Micron Braces for Massive Plunge in Demand by Slowing Production

(Bloomberg) — Micron Technology Inc., the U.S. memory chip maker, is cutting production to cope with a sharp drop in demand, the latest sign that the boom times in the semiconductors have quickly become a crisis.

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After forecasting quarterly sales that were nearly $2 billion below Wall Street estimates on Thursday, the company said it was taking big steps to curb supply. This includes slowing production at existing plants and reducing their budget for machinery.

Micron and other chipmakers had been soaring during the pandemic, when the work-from-home trend fueled demand for computers and other consumer technology. But fears of inflation and recession, plus a return to the office, have slowed purchases. This means that Micron’s customers are sitting on stockpiles of unused chips.

“As we look forward, macroeconomic uncertainty is high and visibility is low,” Chief Financial Officer Mark Murphy said on a conference call after the Boise, Idaho-based company released its quarterly results.

Aggressive moves by Micron to address the problem were enough to calm investors’ fears on Thursday. The stock initially fell more than 4% following its forecast, but soon recovered.

Still, Micron will need help from competitors to address the oversupply problem. Memory chips are unique in the semiconductor field in that they are built to industry standards, meaning products from rival companies are interchangeable. They are traded as commodities, with publicly available prices.

To restore the balance between supply and demand, South Korean competitors Samsung Electronics Co. and SK Hynix Inc. are showing signs of reducing production. The country’s semiconductor output fell for the first time in more than four years last month.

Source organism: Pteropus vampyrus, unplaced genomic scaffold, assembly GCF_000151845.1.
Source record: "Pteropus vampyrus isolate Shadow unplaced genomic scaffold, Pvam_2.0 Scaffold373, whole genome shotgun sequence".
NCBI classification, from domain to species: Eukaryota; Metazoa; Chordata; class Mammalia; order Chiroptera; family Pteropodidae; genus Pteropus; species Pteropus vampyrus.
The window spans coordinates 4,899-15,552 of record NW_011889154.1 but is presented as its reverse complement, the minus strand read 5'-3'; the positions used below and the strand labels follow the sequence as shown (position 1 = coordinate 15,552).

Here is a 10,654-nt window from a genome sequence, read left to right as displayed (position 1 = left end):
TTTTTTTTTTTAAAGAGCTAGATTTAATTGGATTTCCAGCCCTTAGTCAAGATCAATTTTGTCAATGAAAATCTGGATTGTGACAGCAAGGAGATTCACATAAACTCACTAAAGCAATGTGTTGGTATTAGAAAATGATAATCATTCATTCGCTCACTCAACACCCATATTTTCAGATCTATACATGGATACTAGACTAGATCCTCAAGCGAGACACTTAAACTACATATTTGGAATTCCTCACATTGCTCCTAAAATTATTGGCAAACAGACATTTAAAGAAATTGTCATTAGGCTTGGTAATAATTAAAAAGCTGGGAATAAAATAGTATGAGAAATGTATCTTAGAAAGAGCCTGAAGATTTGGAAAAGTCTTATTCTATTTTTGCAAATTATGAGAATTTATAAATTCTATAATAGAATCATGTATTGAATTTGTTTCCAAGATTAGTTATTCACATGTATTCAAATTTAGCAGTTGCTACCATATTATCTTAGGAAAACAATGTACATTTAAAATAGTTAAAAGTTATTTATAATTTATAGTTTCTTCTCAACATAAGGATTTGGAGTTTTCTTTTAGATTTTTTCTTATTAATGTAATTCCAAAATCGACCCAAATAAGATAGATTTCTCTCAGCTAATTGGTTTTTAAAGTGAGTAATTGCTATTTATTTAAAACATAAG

At the moment, Micron is experiencing a difficult year. It expects sales of about $4.25 billion in its fiscal first quarter, which ends in November. That compares with an average analyst estimate of $6 billion, according to data compiled by Bloomberg. Excluding certain items, profit will be about 4 cents a share, compared with an analyst forecast of 87 cents.

As part of its response to the downturn, Micron will cut capital spending by 30% in fiscal 2023, Chief Executive Sanjay Mehrotra said.

“Yes, we have a difficult market environment, but we are responding quickly with actions,” he said in an interview. “FY2023 is, of course, an unprecedented environment, but the long-term drivers are intact.”

Customers in various industries are reducing orders to reduce their chip inventories, he said, and the industry is experiencing a tough pricing environment. Micron expects conditions to improve in the second half of the fiscal year, which begins in the May quarter.

Micron’s memory chips store data and help process information in phones, computers and servers, making its outlook a key indicator of demand across much of the electronics industry. Although it has benefited from the spread of computing in everything from home devices to automobiles, it still relies heavily on computers to fuel revenue.

The stock had fallen 46% this year to the close, part of a rout for the semiconductor industry.

In the three months ended Sept. 1, Micron’s revenue fell about 20% to $6.64 billion, its first decline in more than two years. Net income was $1.49 billion, or $1.35 per share.

In August, the company said it would likely miss its own projections and that there would be significant declines in profitability. This added to a chorus of similar warnings from chip companies.

The U.S. company competes with Samsung and SK Hynix, as well as Japan’s Kioxia Holdings Corp., in a market that has historically been dangerous and unpredictable.

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